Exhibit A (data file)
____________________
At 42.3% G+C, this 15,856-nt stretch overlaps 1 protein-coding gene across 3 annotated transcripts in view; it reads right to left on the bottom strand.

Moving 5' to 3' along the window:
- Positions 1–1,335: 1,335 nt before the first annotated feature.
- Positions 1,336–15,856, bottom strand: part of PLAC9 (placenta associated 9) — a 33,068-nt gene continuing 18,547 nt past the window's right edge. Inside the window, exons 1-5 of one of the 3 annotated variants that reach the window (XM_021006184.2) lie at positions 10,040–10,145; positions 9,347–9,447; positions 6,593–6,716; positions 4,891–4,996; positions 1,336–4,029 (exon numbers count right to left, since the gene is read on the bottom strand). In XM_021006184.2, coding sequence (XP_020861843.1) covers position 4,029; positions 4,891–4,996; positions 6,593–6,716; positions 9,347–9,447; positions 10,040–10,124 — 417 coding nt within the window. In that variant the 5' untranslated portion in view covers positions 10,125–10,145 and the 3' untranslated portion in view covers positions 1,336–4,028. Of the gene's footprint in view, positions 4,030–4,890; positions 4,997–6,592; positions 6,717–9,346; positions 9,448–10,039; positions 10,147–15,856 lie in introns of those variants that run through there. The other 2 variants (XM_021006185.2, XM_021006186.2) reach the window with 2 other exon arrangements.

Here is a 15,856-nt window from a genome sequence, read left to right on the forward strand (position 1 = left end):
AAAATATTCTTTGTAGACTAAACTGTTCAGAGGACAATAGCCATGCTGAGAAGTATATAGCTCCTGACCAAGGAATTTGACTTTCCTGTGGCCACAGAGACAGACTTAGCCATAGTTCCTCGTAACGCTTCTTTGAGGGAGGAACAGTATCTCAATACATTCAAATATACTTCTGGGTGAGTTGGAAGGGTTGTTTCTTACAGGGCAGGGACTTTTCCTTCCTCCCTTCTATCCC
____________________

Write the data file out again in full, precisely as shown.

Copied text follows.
At 42.3% G+C, this 15,856-nt stretch overlaps 1 protein-coding gene across 3 annotated transcripts in view; it reads right to left on the bottom strand.

Moving 5' to 3' along the window:
- Positions 1–1,335: 1,335 nt before the first annotated feature.
- Positions 1,336–15,856, bottom strand: part of PLAC9 (placenta associated 9) — a 33,068-nt gene continuing 18,547 nt past the window's right edge. Inside the window, exons 1-5 of one of the 3 annotated variants that reach the window (XM_021006184.2) lie at positions 10,040–10,145; positions 9,347–9,447; positions 6,593–6,716; positions 4,891–4,996; positions 1,336–4,029 (exon numbers count right to left, since the gene is read on the bottom strand). In XM_021006184.2, coding sequence (XP_020861843.1) covers position 4,029; positions 4,891–4,996; positions 6,593–6,716; positions 9,347–9,447; positions 10,040–10,124 — 417 coding nt within the window. In that variant the 5' untranslated portion in view covers positions 10,125–10,145 and the 3' untranslated portion in view covers positions 1,336–4,028. Of the gene's footprint in view, positions 4,030–4,890; positions 4,997–6,592; positions 6,717–9,346; positions 9,448–10,039; positions 10,147–15,856 lie in introns of those variants that run through there. The other 2 variants (XM_021006185.2, XM_021006186.2) reach the window with 2 other exon arrangements.

Here is a 15,856-nt window from a genome sequence, read left to right on the forward strand (position 1 = left end):
AAAATATTCTTTGTAGACTAAACTGTTCAGAGGACAATAGCCATGCTGAGAAGTATATAGCTCCTGACCAAGGAATTTGACTTTCCTGTGGCCACAGAGACAGACTTAGCCATAGTTCCTCGTAACGCTTCTTTGAGGGAGGAACAGTATCTCAATACATTCAAATATACTTCTGGGTGAGTTGGAAGGGTTGTTTCTTACAGGGCAGGGACTTTTCCTTCCTCCCTTCTATCCC